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Audio Drama Review
The search for the final segment of the Key to Time takes the Fourth Doctor and the First Romana to Ancient Rome. The Time Lady is appalled when her companion prefers to watch the latest Plautus comedy rather than complete their mission, and is even less delighted to meet the playwright himself. But all is not what it seems, either on stage or behind the scenes... In the far, far future, the Second Romana is destined to have her own encounter with a legacy of Rome. But Quadrigger Stoyn has been waiting, and his actions will set Romana on a collision course with her own past. Stoyn wants his final revenge on the Doctor, and only Romana stands in his way – both of her...
I have to admit that the Quadrigger Stoyn arc hasn’t really floated my boat. The character just isn’t that interesting to me, despite the sterling efforts of actor Terry Molloy, while the implications of the Doctor’s culpability in Stoyn’s misfortune are uncomfortable yet seldom truly explored.
However, this final part of the trilogy, a double-disc release, offers something far more enticing – a multi-Romana story. Luna Romana was originally going to feature both Mary Tamm and Lalla Ward (as producer David Richardson reveals in his sleeve note), but the tragic death of Tamm in 2012 caused the idea to be shelved for a time, before being reworked to incorporate a future incarnation of Romana (played by Juliet Landau, alias Drusilla in Buffy the Vampire Slayer), previously heard in the Gallifrey VI box set. Her talk of battle TARDISes and of Gallifrey facing its “darkest hour... again” invites speculation that this is the Romana who fought against the nameless Enemy and Faction Paradox in the Eighth Doctor novels. Her inspection of an old Quadrigger station prompts her to recall an earlier and happier time in her lives, an adventure during her first incarnation... and so Landau fills in respectfully for the absent Tamm. Indeed, the first Romana pretty much gets the first episode to herself, as, barring the framing narrative, Part One takes place entirely during the Key to Time season.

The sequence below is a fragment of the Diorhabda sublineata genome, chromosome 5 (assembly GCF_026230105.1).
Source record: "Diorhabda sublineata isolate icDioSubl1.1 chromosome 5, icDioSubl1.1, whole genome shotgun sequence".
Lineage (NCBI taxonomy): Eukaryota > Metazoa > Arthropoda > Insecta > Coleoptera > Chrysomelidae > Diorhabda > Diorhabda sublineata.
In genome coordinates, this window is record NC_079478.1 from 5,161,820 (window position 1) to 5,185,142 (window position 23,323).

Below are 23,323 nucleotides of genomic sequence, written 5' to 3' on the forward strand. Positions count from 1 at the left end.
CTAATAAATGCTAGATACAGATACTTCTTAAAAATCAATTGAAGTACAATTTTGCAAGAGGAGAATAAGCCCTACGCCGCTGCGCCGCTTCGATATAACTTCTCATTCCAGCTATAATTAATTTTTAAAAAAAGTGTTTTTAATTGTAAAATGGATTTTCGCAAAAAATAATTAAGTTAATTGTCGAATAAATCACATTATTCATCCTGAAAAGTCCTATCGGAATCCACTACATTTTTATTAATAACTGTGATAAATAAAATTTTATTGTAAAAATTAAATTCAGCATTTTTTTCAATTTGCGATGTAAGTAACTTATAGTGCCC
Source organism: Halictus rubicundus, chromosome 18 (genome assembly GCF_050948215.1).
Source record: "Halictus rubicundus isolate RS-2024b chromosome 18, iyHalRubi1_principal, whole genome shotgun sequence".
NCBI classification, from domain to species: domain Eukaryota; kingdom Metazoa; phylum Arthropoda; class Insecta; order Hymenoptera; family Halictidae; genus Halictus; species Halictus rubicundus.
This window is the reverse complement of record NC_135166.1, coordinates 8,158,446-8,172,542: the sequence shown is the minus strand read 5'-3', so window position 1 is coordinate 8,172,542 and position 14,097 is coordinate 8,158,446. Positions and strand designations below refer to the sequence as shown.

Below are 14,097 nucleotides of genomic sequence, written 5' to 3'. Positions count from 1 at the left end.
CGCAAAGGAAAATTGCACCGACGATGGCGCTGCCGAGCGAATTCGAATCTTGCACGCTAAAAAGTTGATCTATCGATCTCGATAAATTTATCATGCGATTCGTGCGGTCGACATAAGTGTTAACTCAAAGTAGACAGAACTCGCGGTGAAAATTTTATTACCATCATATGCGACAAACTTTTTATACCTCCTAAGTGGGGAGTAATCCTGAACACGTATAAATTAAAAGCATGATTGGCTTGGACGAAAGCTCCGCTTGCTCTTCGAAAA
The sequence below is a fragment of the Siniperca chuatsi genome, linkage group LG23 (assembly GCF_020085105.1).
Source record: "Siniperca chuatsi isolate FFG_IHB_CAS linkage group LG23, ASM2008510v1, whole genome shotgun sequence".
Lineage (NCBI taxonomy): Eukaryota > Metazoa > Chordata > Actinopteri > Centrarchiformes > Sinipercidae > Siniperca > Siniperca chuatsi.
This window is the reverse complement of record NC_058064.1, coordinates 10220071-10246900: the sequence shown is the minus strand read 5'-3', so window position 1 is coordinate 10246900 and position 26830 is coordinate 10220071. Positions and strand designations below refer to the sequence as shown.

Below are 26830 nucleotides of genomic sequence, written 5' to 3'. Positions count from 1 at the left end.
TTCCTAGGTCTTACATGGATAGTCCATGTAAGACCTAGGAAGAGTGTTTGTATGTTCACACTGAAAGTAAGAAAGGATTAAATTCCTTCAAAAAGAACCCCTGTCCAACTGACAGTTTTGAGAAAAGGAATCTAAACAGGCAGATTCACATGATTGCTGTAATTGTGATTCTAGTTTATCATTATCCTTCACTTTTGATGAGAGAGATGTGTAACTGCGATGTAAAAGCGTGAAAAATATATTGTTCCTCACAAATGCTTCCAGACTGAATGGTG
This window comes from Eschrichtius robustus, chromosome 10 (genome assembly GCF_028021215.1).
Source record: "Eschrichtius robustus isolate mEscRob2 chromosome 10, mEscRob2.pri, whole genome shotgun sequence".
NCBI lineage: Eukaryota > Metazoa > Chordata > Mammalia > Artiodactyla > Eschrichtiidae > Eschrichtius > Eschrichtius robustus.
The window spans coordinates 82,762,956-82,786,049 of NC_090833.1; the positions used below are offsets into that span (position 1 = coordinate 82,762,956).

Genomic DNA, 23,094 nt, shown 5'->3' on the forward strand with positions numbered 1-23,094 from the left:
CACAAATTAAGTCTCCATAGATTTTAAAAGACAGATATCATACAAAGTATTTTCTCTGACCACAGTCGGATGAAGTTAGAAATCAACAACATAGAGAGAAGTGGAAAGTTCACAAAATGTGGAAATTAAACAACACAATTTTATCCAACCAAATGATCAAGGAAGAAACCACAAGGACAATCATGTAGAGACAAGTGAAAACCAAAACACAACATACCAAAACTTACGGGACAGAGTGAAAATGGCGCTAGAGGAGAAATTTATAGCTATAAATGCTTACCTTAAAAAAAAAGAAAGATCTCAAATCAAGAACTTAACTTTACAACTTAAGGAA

It is not until the second episode that Ward’s Romana enters the fray. “This is where it gets complicated,” as she tells her younger self. The convoluted nature of Matt Fitton’s plot is comparable to the same writer’s The Wrong Doctors, but actually I found this a little more difficult to follow, partly as a result of it becoming a tale of three Romanas rather than just two, and partly as a consequence of it not being a full-cast drama. Both Landau and Ward have a go at voicing the Doctor’s line, but wouldn’t it have been wonderful if Tom Baker, now a Big Finish regular, could have appeared? There is still lots of fun to be had, though, including the above line purloined from Amy Pond, a sly reference to the Fourth Doctor comic strip The Iron Legion, and an ignominious treatment of K-9.
Stoyn also suffers some genuine hardship here, which makes his desire for revenge seem more believable than it did in The Dying Light, in which he came across as less sympathetic because he seemed to have done nothing with his centuries of time except plot revenge. What is also very welcome is that the Doctor finally admits to a degree of blame and regret regarding Stoyn’s fate. This comes as something of a surprise to Romana, and to the listener, given the Fourth Doctor’s usual attitude of immature disregard and apparent rejection of responsibility.
The story ends as it began, with the future Romana vowing never to forget the Romana she once was. What started out as a vehicle for Mary Tamm has become a fitting tribute to her. The substitution of Juliet Landau could have been awkward, but in fact it works surprisingly well. The trilogy that began as part of the celebrations for the Doctor’s anniversary ends up being all about Romana.
What have the Romanas ever done for us? Loads!
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